“That is clever criticism, upon my word, Miss Middleton! So he would. And there we have two letters dropped. But he’d do it in a groan, so that it wouldn’t count for more than a ghost of one; and everything goes on the stage, since it’s only the laugh we want on the brink of the action. Besides you are to suppose the performance before a London audience, who have a native opposite to the aspirate and wouldn’t bear to hear him spoil a joke, as if he were a lord or a constable. It’s an instinct of the English democracy. So with my bit of coin turning over and over in an undecided way, whether it shall commit suicide to supply me a supper, I behold a pair of Spanish eyes like violet lightning in the black heavens of that favoured clime. Won’t you have violet?”
“Violet forbids my impersonation.”
“But the lustre on black is dark violet blue.”
“You remind me that I have no pretension to black.”
Colonel De Craye permitted himself to take a flitting gaze at Miss Middleton’s eyes. “Chestnut,” he said. “Well, and Spain is the land of chestnuts.”
“Then it follows that I am a daughter of Spain.”
“By positive deduction.”
“And do I behold Patrick?”
“As one looks upon a beast of burden.”
Miss Middleton’s exclamation was louder than the matter of the dialogue seemed to require. She caught her hands up.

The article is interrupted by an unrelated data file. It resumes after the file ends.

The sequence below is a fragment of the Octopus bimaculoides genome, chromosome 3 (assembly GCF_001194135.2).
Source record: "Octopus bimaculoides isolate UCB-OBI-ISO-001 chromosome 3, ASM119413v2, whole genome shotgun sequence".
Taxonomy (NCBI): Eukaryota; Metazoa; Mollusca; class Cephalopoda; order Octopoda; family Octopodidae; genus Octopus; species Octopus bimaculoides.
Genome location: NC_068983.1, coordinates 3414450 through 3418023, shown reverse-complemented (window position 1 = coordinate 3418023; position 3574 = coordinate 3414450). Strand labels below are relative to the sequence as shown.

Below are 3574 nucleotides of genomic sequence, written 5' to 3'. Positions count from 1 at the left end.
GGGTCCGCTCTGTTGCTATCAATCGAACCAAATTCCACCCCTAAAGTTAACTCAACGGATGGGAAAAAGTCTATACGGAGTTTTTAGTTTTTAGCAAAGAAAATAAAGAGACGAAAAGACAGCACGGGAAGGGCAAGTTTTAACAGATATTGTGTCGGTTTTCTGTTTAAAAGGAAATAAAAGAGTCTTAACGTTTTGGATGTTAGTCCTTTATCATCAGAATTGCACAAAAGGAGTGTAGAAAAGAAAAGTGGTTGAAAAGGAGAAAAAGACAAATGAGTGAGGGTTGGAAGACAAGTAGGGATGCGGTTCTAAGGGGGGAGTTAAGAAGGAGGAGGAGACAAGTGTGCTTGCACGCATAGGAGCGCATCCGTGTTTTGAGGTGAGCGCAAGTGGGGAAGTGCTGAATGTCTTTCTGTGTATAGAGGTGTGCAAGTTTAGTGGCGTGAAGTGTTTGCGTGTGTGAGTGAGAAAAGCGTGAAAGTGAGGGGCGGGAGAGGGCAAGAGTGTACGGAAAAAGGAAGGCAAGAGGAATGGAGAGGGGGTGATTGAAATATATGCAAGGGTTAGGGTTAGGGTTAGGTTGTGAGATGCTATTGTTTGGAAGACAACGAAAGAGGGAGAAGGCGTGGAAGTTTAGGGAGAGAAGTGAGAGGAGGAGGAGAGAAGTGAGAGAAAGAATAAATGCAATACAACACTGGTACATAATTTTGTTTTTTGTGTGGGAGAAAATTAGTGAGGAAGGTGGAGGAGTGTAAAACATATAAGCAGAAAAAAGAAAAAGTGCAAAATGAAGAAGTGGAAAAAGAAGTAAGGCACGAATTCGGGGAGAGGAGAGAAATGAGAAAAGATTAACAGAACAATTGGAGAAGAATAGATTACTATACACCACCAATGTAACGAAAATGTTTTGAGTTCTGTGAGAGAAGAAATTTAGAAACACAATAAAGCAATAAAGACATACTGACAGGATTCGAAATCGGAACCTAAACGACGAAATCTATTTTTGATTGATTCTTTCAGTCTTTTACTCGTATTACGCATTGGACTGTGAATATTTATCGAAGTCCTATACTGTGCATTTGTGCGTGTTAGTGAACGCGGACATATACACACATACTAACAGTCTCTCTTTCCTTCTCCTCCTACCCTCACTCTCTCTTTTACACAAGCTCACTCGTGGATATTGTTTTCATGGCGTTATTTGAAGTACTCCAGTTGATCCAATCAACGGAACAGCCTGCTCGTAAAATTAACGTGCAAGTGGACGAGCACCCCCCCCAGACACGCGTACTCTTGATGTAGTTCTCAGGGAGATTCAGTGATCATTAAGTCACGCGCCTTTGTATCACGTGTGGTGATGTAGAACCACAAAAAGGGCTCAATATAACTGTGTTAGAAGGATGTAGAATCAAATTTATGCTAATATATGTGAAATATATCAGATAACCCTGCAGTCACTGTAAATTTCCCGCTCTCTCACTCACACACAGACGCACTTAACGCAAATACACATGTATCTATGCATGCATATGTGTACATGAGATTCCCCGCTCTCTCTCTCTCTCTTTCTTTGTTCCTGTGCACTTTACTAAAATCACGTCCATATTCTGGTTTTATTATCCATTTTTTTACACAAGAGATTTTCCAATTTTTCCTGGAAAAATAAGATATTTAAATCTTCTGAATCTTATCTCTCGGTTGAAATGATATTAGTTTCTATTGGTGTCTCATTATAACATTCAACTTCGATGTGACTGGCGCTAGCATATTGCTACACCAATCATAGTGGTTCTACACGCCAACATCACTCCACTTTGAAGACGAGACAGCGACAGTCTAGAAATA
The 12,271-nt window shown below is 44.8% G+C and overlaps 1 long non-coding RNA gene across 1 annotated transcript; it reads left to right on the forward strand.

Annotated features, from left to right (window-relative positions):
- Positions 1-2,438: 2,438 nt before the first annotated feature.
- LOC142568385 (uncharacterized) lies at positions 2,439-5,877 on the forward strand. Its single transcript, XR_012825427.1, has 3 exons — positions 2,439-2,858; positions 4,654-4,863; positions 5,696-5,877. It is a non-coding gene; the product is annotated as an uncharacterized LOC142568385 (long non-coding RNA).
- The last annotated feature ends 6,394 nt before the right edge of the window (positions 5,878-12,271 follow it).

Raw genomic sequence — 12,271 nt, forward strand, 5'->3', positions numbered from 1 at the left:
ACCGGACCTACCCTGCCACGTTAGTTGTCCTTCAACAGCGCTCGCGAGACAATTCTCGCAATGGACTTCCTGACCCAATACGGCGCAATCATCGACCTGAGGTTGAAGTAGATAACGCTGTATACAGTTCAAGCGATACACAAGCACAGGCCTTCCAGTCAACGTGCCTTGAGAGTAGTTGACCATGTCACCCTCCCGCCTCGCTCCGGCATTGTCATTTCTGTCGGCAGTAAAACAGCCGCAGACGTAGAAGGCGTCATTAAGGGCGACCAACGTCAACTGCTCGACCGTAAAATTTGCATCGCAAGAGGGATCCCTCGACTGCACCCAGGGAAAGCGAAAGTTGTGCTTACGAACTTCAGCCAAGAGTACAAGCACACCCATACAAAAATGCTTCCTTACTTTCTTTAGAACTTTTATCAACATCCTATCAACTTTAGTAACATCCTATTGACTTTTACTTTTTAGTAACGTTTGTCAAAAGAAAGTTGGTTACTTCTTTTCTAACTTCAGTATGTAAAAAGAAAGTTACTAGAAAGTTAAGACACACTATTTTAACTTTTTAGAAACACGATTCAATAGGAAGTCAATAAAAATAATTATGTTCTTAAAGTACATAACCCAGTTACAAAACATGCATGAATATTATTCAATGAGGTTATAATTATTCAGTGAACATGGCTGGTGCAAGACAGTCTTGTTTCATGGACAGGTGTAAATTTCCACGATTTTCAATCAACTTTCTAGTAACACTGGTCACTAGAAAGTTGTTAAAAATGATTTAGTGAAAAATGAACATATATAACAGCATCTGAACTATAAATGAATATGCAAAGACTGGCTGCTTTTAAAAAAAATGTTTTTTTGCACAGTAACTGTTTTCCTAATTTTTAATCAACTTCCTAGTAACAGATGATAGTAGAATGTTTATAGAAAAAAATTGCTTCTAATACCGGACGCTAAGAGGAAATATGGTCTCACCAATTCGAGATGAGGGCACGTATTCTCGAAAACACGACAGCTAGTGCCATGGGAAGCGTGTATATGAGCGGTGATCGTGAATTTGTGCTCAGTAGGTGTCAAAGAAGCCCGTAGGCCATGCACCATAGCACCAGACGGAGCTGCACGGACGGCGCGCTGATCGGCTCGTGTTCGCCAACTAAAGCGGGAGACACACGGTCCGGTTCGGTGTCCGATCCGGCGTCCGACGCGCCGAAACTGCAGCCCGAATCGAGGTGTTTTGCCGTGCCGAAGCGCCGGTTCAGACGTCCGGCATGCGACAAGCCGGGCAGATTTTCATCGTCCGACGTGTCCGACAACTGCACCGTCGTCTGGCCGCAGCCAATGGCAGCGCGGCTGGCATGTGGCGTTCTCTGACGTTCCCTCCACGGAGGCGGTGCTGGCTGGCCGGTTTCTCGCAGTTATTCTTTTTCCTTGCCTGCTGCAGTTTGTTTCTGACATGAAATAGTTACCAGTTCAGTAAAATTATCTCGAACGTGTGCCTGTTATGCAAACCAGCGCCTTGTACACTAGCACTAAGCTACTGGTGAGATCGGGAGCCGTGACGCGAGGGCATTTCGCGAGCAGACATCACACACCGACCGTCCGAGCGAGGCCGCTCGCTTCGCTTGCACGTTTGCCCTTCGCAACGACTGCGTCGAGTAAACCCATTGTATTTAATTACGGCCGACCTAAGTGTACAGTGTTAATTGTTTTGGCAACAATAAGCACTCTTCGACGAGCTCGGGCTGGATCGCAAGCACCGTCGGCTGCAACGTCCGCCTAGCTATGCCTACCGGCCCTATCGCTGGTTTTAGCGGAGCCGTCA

In the line of the outer extremity of the rhododendron, screened from the house windows, young Crossjay lay at his length, with his head resting on a doubled arm, and his ivy-wreathed hat on his cheek, just where she had left him, commanding him to stay. Half-way toward him up the lawn, she saw the poor boy, and the spur of that pitiful sight set her gliding swiftly. Colonel De Craye followed, pulling an end of his moustache.
Crossjay jumped to his feet.
“My dear, dear Crossjay!” she addressed him and reproached him. “And how hungry you must be! And you must be drenched! This is really too had.”
“You told me to wait here,” said Crossjay, in shy self-defence.
“I did, and you should not have done it, foolish boy! I told him to wait for me here before luncheon, Colonel De Craye, and the foolish, foolish boy!—he has had nothing to eat, and he must have been wet through two or three times:—because I did not come to him!”
“Quite right. And the lava might overflow him and take the mould of him, like the sentinel at Pompeii, if he’s of the true stuff.”
“He may have caught cold, he may have a fever.”
“He was under your orders to stay.”
“I know, and I cannot forgive myself. Run in, Crossjay, and change your clothes. Oh, run, run to Mrs. Montague, and get her to give you a warm bath, and tell her from me to prepare some dinner for you. And change every garment you have. This is unpardonable of me. I said—’not for politics!’—I begin to think I have not a head for anything. But could it be imagined that Crossjay would not move for the dinner-bell! through all that rain! I forgot you, Crossjay. I am so sorry; so sorry! You shall make me pay any forfeit you like. Remember, I am deep, deep in your debt. And now let me see you run fast. You shall come in to dessert this evening.”